The fielding period for this survey was August 17 through November 12, 2017. Telephone interviewers received both written materials on the survey and formal training. These included information about the goals of the study, detailed explanations of why questions were being asked, the meaning and pronunciations of key terms and pointers on potential obstacles to be overcome in getting good answers to questions and respondent problems that could be anticipated, as well as strategies for addressing potential problems.

At the outset of fielding, a Public Agenda staff member reviewed a set of recorded interviews. Following the review, the wordings of a few questions were modified slightly. Interviewers were monitored throughout the fielding period and were given feedback, when appropriate, to improve their interview technique and to clarify survey questions.

Within each landline household, a single respondent was selected through the following selection process: First, interviewers asked to speak with the youngest adult male/female at home. The term “male” appeared first for a randomly selected half of the cases and “female” for the other random half. If no males/females were at home during that time, interviewers asked to speak with the youngest female/male at home. Since cell phones were treated as individual devices and the interview might take place outside the respondent’s home, each cell phone interview was conducted with the person answering the phone.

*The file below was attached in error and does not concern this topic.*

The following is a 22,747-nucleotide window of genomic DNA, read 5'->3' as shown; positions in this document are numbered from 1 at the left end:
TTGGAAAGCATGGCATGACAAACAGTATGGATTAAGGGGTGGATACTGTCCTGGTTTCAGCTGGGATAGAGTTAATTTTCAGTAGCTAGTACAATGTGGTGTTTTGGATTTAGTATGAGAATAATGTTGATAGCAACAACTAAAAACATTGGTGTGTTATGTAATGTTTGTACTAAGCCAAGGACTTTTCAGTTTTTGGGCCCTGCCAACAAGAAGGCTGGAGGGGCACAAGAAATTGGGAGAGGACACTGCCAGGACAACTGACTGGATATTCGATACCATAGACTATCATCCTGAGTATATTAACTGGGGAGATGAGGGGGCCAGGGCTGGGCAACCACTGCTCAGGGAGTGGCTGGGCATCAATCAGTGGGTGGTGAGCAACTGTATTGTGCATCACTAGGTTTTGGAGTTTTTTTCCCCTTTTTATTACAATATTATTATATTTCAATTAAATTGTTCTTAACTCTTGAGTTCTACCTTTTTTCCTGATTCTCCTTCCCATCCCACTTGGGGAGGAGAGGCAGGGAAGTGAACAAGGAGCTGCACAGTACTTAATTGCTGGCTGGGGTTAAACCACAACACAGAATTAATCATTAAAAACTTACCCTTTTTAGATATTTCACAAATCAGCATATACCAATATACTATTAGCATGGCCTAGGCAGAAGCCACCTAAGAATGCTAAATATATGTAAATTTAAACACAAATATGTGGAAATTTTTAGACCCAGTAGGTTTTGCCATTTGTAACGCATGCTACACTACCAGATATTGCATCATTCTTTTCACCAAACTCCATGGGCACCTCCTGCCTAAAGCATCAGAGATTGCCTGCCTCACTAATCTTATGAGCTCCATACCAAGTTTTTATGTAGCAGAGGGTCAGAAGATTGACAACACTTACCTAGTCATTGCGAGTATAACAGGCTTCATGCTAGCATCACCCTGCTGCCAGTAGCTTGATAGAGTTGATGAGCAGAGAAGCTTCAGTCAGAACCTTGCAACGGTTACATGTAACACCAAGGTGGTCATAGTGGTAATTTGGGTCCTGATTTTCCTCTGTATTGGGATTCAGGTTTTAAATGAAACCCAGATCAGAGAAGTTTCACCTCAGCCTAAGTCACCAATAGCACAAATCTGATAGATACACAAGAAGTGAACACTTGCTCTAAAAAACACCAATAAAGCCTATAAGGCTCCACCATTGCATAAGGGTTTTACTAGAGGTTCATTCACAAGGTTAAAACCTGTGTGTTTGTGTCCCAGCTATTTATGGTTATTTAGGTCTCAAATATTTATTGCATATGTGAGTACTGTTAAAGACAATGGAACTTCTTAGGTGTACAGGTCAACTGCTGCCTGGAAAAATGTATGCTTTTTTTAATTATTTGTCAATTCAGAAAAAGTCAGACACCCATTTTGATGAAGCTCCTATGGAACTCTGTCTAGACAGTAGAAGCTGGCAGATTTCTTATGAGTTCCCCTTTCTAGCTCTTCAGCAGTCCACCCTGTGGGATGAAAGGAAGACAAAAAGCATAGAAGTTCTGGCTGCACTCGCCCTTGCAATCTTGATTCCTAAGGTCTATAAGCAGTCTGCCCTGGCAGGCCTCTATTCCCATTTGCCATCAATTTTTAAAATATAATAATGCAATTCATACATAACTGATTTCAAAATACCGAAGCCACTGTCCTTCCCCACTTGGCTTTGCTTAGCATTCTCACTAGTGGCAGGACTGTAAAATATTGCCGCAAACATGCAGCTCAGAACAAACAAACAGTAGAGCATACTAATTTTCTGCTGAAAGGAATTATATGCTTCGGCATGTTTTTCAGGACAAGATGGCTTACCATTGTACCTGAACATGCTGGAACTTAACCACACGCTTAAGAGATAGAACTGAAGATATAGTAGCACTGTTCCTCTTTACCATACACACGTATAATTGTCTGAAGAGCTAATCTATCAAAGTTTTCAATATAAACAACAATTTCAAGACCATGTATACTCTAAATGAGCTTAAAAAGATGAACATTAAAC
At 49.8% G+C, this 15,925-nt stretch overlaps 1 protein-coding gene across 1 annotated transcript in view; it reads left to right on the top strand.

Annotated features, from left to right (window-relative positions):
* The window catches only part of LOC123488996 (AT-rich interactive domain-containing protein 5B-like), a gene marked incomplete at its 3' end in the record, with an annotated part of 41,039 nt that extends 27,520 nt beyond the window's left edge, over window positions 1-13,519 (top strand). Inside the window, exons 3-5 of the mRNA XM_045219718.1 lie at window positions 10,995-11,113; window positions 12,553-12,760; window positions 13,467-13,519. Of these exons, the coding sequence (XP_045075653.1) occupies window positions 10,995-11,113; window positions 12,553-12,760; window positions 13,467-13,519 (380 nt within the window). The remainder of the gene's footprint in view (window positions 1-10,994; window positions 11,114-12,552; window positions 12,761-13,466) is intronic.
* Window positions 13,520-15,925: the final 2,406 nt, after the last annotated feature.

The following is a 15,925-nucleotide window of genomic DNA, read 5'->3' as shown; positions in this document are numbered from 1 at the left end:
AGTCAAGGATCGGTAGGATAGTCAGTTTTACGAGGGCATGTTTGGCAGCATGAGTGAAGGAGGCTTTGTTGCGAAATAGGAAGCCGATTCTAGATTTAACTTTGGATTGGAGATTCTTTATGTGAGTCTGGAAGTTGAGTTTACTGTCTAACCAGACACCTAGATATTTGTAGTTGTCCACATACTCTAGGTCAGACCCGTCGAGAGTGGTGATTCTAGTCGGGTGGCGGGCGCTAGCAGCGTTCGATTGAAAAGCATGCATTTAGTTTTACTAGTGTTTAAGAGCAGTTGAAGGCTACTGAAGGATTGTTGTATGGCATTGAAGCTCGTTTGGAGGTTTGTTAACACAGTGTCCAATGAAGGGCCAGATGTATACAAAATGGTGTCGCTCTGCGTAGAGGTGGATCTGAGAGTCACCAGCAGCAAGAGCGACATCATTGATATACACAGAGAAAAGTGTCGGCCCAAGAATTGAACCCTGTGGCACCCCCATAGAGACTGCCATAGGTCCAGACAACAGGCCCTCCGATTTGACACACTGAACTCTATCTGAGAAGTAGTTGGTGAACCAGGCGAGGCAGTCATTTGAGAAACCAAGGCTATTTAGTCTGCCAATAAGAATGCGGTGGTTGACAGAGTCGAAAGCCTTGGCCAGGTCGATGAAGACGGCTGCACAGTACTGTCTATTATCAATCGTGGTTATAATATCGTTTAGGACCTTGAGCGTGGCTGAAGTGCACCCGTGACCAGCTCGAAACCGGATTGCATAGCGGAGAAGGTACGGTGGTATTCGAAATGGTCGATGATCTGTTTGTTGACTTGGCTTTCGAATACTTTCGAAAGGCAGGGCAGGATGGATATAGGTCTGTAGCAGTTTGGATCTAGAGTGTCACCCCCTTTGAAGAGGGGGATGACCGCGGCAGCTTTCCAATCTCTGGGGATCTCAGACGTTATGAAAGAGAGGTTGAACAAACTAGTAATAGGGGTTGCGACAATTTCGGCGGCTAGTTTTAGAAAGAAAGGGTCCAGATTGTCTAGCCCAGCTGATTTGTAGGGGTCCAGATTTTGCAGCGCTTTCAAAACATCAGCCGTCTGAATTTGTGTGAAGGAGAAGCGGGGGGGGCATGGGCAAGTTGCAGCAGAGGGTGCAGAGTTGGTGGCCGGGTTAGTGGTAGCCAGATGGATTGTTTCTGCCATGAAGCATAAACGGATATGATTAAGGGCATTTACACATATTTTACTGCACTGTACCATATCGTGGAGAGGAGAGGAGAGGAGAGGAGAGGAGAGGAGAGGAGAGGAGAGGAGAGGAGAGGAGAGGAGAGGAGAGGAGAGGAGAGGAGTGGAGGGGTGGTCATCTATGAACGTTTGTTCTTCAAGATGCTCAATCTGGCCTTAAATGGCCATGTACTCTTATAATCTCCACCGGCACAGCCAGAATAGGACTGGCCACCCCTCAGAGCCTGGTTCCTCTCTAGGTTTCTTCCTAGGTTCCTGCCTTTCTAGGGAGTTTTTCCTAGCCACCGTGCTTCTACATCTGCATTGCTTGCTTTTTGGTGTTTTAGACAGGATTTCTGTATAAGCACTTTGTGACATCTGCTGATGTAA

To maximize survey response, the following procedures were enacted:

  • An average of six follow-up attempts were made to contact nonresponsive numbers.
  • Each nonresponsive number was contacted multiple times, with a programmed differential call rule used to vary the times of day and the days of the week of the callback.
  • Respondents were allowed to set the schedule for callbacks.
  • Specially trained interviewers contacted households where the initial calls resulted in a refusal, to attempt to convert the refusals into completed interviews.